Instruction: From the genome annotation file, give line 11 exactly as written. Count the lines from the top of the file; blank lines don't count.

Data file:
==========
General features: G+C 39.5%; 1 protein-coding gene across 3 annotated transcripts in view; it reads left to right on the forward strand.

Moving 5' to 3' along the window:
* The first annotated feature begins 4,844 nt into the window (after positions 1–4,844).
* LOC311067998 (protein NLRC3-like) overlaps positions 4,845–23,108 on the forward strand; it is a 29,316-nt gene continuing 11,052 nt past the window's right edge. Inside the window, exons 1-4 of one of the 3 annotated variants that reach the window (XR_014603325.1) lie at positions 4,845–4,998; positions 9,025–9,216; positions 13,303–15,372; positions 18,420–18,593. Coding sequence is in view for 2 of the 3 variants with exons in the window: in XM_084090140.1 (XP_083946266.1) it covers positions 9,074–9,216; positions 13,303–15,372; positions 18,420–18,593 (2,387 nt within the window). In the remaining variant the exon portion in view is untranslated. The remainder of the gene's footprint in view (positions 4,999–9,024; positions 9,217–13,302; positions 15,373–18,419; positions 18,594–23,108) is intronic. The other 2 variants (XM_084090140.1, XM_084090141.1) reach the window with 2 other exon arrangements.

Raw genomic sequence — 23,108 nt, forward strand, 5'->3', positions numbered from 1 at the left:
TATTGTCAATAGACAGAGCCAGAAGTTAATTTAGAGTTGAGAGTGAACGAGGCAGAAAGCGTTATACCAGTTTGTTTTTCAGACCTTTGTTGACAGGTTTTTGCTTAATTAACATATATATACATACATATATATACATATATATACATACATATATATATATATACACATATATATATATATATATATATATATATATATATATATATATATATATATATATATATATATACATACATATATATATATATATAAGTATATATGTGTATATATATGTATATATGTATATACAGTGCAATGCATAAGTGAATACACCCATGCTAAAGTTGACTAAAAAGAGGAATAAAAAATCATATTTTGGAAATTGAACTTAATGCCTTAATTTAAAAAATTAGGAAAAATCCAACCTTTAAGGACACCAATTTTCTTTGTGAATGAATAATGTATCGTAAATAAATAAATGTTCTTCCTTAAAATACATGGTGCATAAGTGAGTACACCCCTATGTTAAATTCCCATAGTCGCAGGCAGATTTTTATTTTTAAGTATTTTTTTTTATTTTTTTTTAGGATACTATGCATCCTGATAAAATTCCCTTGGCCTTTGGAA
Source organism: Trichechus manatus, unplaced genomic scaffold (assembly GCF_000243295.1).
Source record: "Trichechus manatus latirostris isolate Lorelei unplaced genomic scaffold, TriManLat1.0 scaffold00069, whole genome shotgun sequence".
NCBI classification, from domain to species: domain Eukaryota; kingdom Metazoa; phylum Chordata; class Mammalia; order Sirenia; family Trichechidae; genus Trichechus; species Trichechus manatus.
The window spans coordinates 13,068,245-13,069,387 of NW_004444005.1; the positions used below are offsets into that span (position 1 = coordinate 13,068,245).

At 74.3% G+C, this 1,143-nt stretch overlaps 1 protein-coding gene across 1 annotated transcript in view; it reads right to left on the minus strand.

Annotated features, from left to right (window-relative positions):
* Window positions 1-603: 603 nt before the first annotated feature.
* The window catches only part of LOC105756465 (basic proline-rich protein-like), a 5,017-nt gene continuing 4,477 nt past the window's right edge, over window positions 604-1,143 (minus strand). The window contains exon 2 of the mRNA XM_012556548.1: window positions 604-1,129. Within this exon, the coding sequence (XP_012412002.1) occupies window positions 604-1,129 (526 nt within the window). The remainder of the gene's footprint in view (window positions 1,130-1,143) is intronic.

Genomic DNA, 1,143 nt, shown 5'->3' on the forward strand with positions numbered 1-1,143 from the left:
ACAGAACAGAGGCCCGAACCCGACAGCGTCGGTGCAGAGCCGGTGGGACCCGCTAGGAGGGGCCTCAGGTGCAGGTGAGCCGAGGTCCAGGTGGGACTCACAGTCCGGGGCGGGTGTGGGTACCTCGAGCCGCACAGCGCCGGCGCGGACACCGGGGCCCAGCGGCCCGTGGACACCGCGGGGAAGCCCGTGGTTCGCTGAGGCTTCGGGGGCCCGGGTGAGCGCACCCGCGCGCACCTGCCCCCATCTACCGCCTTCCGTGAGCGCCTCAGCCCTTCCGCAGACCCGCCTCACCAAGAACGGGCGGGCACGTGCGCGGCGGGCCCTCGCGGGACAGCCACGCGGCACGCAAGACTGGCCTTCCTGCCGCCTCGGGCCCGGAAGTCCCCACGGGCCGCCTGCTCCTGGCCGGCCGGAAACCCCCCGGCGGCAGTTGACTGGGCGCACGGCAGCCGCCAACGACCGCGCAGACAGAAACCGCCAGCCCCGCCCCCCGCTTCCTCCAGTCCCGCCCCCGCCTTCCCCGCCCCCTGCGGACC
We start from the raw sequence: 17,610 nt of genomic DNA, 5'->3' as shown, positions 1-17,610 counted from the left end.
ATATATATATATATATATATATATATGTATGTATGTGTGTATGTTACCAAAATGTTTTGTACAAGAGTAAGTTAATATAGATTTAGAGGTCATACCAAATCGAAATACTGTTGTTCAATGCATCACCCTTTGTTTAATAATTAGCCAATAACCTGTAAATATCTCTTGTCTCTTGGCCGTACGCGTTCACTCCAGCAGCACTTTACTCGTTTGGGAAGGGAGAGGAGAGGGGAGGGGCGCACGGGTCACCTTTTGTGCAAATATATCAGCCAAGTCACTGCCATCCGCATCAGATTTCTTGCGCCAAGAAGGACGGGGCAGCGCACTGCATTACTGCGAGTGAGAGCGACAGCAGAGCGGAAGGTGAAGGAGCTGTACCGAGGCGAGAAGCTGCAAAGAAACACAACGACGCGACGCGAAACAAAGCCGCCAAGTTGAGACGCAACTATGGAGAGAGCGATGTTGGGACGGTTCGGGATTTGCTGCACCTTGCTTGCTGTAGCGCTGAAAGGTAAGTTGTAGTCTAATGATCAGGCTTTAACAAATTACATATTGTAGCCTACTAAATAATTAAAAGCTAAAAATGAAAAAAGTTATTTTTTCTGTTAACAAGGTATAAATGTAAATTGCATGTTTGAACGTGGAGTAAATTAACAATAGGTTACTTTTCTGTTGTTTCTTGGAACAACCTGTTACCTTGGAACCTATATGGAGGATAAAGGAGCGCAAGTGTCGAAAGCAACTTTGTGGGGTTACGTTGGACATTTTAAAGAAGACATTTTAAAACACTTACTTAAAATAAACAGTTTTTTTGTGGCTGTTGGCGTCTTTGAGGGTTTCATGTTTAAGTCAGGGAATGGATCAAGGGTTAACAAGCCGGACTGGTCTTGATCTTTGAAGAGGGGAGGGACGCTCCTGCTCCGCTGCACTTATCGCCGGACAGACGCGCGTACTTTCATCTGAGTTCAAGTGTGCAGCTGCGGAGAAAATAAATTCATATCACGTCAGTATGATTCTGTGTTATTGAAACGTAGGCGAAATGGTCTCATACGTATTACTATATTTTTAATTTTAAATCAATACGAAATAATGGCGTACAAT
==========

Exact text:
At 74.3% G+C, this 1,143-nt stretch overlaps 1 protein-coding gene across 1 annotated transcript in view; it reads right to left on the minus strand.